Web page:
Dawn of Man
In the Bronze Age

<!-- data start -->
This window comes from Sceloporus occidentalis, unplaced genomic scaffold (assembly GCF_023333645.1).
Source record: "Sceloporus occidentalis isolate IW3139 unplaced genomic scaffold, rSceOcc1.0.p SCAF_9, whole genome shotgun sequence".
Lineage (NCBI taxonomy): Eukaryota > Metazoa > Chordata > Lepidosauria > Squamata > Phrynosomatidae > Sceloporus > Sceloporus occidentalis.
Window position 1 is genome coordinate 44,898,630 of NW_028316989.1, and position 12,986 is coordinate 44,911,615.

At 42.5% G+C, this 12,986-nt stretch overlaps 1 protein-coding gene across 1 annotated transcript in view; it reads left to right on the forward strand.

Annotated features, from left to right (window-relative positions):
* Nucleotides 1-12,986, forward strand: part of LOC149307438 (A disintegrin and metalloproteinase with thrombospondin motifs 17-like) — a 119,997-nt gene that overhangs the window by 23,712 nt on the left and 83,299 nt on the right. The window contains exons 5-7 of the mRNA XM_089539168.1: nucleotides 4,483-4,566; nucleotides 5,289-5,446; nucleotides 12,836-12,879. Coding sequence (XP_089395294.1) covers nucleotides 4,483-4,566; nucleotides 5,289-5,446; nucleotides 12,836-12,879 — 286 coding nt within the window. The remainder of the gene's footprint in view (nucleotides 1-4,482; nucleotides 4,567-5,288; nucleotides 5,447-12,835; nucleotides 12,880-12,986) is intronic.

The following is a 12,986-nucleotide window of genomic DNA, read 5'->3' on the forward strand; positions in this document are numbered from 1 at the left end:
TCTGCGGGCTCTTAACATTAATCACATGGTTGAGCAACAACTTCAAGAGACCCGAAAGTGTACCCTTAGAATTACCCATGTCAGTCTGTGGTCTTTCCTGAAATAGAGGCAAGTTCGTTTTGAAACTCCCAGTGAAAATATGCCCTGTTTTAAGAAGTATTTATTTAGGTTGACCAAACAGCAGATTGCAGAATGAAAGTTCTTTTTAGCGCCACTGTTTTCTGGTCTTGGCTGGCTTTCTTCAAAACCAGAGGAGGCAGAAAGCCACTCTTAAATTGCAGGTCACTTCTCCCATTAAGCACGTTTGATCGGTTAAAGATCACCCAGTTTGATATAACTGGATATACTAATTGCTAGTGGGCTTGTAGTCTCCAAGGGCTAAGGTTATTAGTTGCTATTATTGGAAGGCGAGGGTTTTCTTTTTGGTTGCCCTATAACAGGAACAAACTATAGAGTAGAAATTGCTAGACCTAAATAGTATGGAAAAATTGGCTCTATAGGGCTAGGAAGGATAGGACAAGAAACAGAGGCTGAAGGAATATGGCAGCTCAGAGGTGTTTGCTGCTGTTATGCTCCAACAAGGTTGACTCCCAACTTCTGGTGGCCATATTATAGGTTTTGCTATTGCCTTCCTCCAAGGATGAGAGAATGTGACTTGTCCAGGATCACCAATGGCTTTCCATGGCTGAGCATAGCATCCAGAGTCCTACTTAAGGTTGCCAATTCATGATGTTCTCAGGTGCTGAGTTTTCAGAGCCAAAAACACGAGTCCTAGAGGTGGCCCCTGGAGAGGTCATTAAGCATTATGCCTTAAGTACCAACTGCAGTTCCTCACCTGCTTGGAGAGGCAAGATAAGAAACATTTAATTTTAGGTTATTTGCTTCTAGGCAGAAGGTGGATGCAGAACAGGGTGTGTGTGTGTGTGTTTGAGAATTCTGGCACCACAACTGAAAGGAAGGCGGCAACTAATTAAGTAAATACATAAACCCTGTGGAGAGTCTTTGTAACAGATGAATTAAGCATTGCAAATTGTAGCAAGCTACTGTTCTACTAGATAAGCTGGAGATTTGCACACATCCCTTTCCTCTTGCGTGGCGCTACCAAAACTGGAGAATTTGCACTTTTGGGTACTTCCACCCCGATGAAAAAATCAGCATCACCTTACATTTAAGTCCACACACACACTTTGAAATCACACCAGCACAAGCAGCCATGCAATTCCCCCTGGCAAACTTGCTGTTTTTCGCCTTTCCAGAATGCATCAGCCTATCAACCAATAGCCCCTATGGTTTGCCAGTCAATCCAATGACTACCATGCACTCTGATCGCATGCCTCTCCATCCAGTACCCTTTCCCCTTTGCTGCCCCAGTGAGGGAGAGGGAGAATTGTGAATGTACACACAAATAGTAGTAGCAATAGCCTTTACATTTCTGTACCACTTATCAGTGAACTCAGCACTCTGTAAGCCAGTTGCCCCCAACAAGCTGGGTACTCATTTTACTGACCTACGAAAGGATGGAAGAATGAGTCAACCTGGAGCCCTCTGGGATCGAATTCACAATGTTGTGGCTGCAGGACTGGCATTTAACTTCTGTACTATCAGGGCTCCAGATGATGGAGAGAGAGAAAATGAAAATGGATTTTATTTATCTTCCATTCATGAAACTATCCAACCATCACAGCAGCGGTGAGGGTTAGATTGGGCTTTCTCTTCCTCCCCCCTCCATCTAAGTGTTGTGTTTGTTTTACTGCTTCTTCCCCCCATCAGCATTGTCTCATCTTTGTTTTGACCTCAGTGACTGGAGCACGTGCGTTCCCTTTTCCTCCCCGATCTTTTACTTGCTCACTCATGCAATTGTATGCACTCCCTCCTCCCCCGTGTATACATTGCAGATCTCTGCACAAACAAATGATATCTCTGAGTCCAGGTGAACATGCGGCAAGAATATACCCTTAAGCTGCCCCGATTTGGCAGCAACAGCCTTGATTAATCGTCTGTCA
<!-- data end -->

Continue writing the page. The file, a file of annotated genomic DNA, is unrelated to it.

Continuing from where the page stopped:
There’s something about Dawn of Man’s In the Bronze Age that becomes more appealing with each listen. With only four songs, the group pulls from all the best touchstones in the darker territories of early ’80s new wave and post-punk. The driving rhythmic pulse of the opener “A to Z” places it in direct lineage with prime New Order and singer Allison Russell’s clipped and croaky vocals are more than a little reminiscent of Bernard Sumner. The bridge of the title track begins with a piano melody straight from The Cure and ends up with a guitar lead from Van Halen’s “Panama.” Brian Clancy’s fretwork is the disc’s ace-in-the-whole; his riffs falling seamlessly in line with the rhythm or cutting loose with a Johnny Marr-esque melody depending on what the moment calls for. If there’s any complaint to be leveled against this recording, it’s that some of the songs feel a little timid, like the takes cut in the studio lack much of the punch these songs would exude in a live setting. Dawn of Man have all the tools to become an innovative post-punk band –maybe even fill the gap left by the recently departed Pretty Girls Make Graves– and it only makes sense that they’d have to move past the Bronze Age to realize their potential.
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